What if you had an Indian reservation where at least 70 percent of the residents weren't Native Americans? What if the reservation also supported a $10 billion tourism industry, fed largely by Americans who don't want to travel with a passport?
This, very crudely speaking, is the quandary of Hawaii, the state brought into the union 46 years ago last Friday based on various agreements between its native population and the federal government—agreements that may either soon be declared invalid by federal courts, or entangled further into the national bureaucracy by a complicatedly vague new Native Hawaiian Government Reorganization bill that could reach the Senate floor for a vote as soon as next month.
Paradoxically, the indigenous "sovereignty" movement is being stoked largely by a desire to get out from underneath what are seen as onerous federal restrictions on activities affecting ethnic and national minorities. As this Honolulu Advertiser timeline illustrates, a series of court decisions over the past decade has challenged Native-only Hawaiian policies on education and governance, leading to a series of civil lawsuits. "If these challenges were to succeed," warned the Senate's Committee of Indian Affairs, in its May 2005 report on the sovereignty bill, "those elements of the United States' 1959 compact with the people of Hawai'i intended to benefit Native Hawaiians may be lost."
So not only do activist Hawaiians want to be left alone while pursuing home-grown remedies to historical injustices, they also want to protect the one-sided flow of tax dollars from Washington to Honolulu. This conundrum, complicated further by Hawaii's unmatched mixed-blood population (more than 20 percent of all Hawaiians claimed at least two ethnicities in the 2000 Census), has all the makings of a long-term legal, financial, and governmental nightmare. But it's one that might be circumvented if all interested parties focused instead on the real issue fueling much of the controversy: whether Hawaii really wants to be a full-fledged member of the United States.
Until last week, pro-sovereignty politicians from both parties had been able to talk out of both sides of their mouths without attracting unwanted national attention. But then last Monday, Democratic Senator Daniel Kahikina Akaka, chief sponsor of the sovereignty bill, told National Public Radio that the legislation "could" eventually lead to Hawaiian independence. "I'm leaving it up to my grandchildren and great-grandchildren," he said. Even though the senator spent the rest of the week backtracking furiously, his remarks were factually correct, as well as politically attuned to many of his constituents.
Akaka's proposed law would create a new nine-member governing council for Hawaii, initially appointed by the federal government but eventually elected by "the roll" of those judged to be "Native Hawaiians" (via a presumably genetic definition to be determined at a later date by...Native Hawaiians). Within a few years, this new body would become a "native governing entity that would have a government-to-government relationship with the United States," according to the Committee report.
Washington and this new race-based body would then be set to haggle over "the transfer of lands, natural resources, and other assets, and the protection of existing rights related to such lands or resources; the exercise of governmental authority over any transferred lands, natural resources, and other assets, including land use; the exercise of civil and criminal jurisdiction; the delegation of governmental powers and authorities to the Native Hawaiian governing entity by the United States," and on and on. The actual state government of Hawaii—the one elected by all its adult citizens, and not just those with enough native blood—would self-evidently lose power.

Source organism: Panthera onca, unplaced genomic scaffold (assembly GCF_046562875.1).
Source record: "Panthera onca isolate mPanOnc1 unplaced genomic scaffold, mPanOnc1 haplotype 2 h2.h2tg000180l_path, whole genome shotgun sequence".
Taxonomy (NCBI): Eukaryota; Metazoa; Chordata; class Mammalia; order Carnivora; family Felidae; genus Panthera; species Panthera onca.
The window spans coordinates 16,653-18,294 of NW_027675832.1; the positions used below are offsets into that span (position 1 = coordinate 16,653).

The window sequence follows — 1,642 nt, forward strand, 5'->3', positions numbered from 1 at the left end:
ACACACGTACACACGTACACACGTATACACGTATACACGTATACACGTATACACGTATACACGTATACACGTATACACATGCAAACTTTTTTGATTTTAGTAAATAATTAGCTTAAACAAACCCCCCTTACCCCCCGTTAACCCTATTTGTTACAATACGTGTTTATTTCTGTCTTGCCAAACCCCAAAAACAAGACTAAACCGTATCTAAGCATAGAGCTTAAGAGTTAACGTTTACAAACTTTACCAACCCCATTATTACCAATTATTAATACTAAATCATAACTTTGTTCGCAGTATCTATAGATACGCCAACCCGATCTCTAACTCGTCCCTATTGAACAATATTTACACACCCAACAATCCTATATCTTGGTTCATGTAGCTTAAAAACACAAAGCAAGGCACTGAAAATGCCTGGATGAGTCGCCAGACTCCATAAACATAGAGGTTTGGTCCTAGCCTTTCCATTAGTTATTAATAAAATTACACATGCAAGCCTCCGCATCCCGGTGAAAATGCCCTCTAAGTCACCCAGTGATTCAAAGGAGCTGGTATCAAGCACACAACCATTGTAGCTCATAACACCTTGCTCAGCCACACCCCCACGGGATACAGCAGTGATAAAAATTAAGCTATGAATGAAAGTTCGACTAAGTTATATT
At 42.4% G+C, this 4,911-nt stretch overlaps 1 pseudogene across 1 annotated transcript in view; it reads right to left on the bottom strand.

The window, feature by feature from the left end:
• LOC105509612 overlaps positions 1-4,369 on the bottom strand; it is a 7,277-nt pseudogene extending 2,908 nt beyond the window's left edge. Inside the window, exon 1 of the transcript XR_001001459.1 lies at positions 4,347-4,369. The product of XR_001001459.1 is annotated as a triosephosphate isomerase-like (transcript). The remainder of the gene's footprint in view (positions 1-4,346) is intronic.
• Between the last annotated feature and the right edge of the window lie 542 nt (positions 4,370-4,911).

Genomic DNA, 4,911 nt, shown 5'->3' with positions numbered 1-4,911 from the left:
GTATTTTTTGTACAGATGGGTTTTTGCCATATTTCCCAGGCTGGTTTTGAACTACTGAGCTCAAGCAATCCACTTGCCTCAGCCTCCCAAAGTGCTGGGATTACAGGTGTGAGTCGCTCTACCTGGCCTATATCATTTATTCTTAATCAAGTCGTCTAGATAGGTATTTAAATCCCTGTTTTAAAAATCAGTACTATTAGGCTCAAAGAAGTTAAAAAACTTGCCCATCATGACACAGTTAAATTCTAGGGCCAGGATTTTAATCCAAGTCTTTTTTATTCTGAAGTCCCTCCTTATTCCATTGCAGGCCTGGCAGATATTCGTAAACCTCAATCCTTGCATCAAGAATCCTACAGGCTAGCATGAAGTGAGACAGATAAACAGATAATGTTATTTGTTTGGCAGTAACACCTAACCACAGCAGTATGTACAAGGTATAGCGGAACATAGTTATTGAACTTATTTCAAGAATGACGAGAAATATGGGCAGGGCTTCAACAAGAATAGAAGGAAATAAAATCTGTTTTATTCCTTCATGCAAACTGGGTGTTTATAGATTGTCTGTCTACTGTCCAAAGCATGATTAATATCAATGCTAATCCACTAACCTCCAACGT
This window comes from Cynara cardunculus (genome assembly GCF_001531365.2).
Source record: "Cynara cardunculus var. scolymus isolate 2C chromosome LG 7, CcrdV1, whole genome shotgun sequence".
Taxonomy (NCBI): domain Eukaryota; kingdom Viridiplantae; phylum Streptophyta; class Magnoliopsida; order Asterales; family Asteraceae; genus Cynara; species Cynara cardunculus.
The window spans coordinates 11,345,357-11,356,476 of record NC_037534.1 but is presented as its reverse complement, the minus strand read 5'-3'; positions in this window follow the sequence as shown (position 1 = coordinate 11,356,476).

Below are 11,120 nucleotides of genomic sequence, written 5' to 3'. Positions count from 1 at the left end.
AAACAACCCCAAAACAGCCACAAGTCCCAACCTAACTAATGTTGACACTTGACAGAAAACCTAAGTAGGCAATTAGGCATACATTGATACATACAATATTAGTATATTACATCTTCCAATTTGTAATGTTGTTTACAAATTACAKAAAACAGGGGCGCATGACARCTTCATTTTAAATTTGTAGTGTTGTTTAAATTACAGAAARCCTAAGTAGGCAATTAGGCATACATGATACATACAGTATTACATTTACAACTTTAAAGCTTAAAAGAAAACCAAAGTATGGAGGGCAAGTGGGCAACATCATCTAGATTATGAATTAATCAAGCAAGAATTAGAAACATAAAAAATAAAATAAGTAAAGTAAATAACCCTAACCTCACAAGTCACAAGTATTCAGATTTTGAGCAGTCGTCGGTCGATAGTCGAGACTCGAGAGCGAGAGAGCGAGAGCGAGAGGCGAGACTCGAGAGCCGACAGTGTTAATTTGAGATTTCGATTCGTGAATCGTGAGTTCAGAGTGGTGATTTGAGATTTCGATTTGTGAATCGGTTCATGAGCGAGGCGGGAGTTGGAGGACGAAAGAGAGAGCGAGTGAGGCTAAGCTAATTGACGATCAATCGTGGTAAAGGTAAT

Should non-Hawaiians care? I reckon so, and not just because of the distant notion that the sovereignty movement might eventually force travelers to pack a passport. (It is important to emphasize that some Hawaiians who are strongly pro-independence are opposed to the Akaka Bill, because it would delay the inevitable while further entwining Honolulu with Washington.)
There is something decidedly, um, European about the notion of some faraway islands, annexed under dubious imperialistic circumstances (which the U.S. officially apologized for), taking up a star on the American flag in these post-colonial times. If the historical relationship with America is indeed built on a stack of lies and unfulfilled promises, and if separatism is truly a growing phenomenon, is it not a matter of basic democratic morality to ask the islanders point-blank whether they want to remain in the union? If the vote is decisive, it may stave off ever-more elaborate (and costly) arrangements on Capitol Hill.? ?
Non-violent political separation is rarely as traumatic as opponents fear. Czechoslovakia, and an impressive amount of the former Soviet Union, devolved into nation-states without a shot being fired or the various predicted economic catastrophes coming to pass. Washington, it's safe to say, has enough economic clout to ensure that American citizens would not be maltreated by any fledgling new country. And there are no analogous admission histories in the continental U.S. (Hawaii shares more in common with The Philippines than the American Southwest), so even if hell were to freeze over and a decisive majority of, say, California residents wanted to secede, there wouldn't necessarily be any legal precedents created by Hawaiian independence. ?
Until that question is asked, beware every solution coming from Washington. If Hawaiians deserve a right to decide, so too the rest of us should know where they stand before signing off on some complicated new arrangement. Sometimes the simplest solution is the one everyone wants.